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Web Guy Tom

My Thoughts on Robin Williams

 

I heard a pretty timely story today while looking at the news about Robin Williams today.

A man goes to see a doctor. Doctor asks what seems to be the trouble. The man says, "Doctor, I'm depressed. Simply, I can't sleep sometimes, I can't eat, I feel down and irritable most days. I just can't feel 'happy."

The Doctor says, "I've got the perfect fix for you. In town tonight is the great clown Pagliacci. He's hysterically funny and will make you laugh til you cry. You will experience a joy unprecedented."

The man bursts into tears.

The doctor, confused asks why. "Doctor! I am Pagliacci."

An Internal Struggle 

Did you know that in 2012, suicide overtook car accidents as America’s leading cause of injury-related deaths. Americans are now more likely to die on purpose than by accident. Where does it end?

Robin Williams was a talented guy. From his performances in Good Will Hunting and Good Morning Vietnam, to his voice talents in Aladdin, most of us are familiar with the funny, jovial spirit that was Robin Williams. 

But we don't see the struggle that he had inside. Battles with addiction and depression which led to Williams' taking his life. But as we look at the struggles the man had, I reflect on my personal struggles. 

I am not going to say a lot here, but I struggled with (and still struggle with) depression. Most of this came when I was in college. I tell you, it was agony to tell a bunch of friends telling me to "suck it up." I was afraid to tell my parents about my struggles. I pretended I was okay. I'd put on a happy face and try to excel at what I was doing, but on the inside, I was sad, depressed, alone.

One morning, I went to see a psychotherapist. I was so ashamed of seeking treatment that I lied to my family, telling them "I had a work meeting" on the morning of my appointment. But I eventually did tell my family about the struggles I faced, and they helped me navigate through it all. It wasn't "Tom's struggle." It became a burden the family shared together to make sure I was well.  

My shame in my mental illness isn't that uncommon. "There’s no stigma in talking about a broken arm. But a broken mind or perhaps a broken heart—a lot of people feel like they are not allowed to go there or be honest about it," said Jamie Tworkowski, founder of Florida-based non-profit To Write Love on Her Arms said in an interview with Relevant Magazine

Harvard psychologist William Pollack, Ph.D claims that depression is vastly underdiagnosed in men. He asserts that depression may be as common among men as it is among women.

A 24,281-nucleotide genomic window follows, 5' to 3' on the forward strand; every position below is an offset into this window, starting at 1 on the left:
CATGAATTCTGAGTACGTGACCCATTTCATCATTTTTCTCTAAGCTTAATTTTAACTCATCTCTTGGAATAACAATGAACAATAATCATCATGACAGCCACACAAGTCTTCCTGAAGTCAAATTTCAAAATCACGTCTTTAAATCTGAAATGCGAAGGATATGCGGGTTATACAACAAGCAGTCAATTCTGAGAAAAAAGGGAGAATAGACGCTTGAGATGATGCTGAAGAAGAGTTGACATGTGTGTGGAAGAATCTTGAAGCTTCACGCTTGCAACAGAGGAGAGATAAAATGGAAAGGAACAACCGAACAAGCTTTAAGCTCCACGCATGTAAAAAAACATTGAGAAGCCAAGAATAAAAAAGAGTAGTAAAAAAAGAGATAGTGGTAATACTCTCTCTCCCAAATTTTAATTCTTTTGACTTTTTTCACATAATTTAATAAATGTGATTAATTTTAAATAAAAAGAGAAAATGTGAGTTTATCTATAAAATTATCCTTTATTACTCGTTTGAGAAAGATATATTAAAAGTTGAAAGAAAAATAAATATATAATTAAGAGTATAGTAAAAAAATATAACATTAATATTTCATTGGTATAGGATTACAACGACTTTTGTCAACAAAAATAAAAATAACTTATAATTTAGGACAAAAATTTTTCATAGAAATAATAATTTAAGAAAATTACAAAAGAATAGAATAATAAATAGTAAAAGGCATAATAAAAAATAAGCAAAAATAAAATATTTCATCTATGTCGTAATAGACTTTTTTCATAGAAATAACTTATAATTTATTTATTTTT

We're More Connected - And More Isolated

In a time when we are more connected than ever, we're still isolated. 

How many times do you say "fine," or "I'm good" when someone asks "how's it going?" How many times are things not "fine" or "good." How often do you see friends struggling, but they won't say anything about it? 

Not everything is "fine." Maybe we need to dig deeper, and read body language of others. Maybe we need to not be afraid to say that not everything is fine when we hurt. 

Instead of trying to hide our sadness, our emotions, our struggles, we need to bring our struggles to friends and carry the burdens together. I personally believe that we need to stop feeling like our problems would be a burden on people's lives. Maybe instead of worrying about how we look to other people, we should look for help from other people, or look out for other people. 

Today, I feel I'm in a better spot than I was while I was in college. Is life perfect for me? Am I 100% cured and happier today? It's tough to say. But I've been able to seek the help and guidance of people I can trust. It's not easy to tell your friends or family you struggle. But over time, it's a lot easier for me to go to them with the struggles I face than having to imagine them trying to make sense of something they could have prevented if I did speak up and seek them out. 

My Personal Plea 

If you are struggling, please, seek help from friends, family or counselors. Many of those in your life would rather help you overcome the burdens you face today than wondering "what if" the rest of their lives.

If you have a friend or family member that makes even a mention of suicide, take it seriously. They are crying out for help; their talk is NOT just seeking attention as most people think. 

If you feel you are in a crisis, whether or not you are thinking about killing yourself, please call the National Suicide Prevention Lifeline. They have heard it all - from help with substance abuse, economic worries, relationship and family problems, sexual orientation, illness, getting over abuse, depression, mental and physical illness, and even loneliness.

Do not hesitate to call 800-273-TALK or 800-273-8255.

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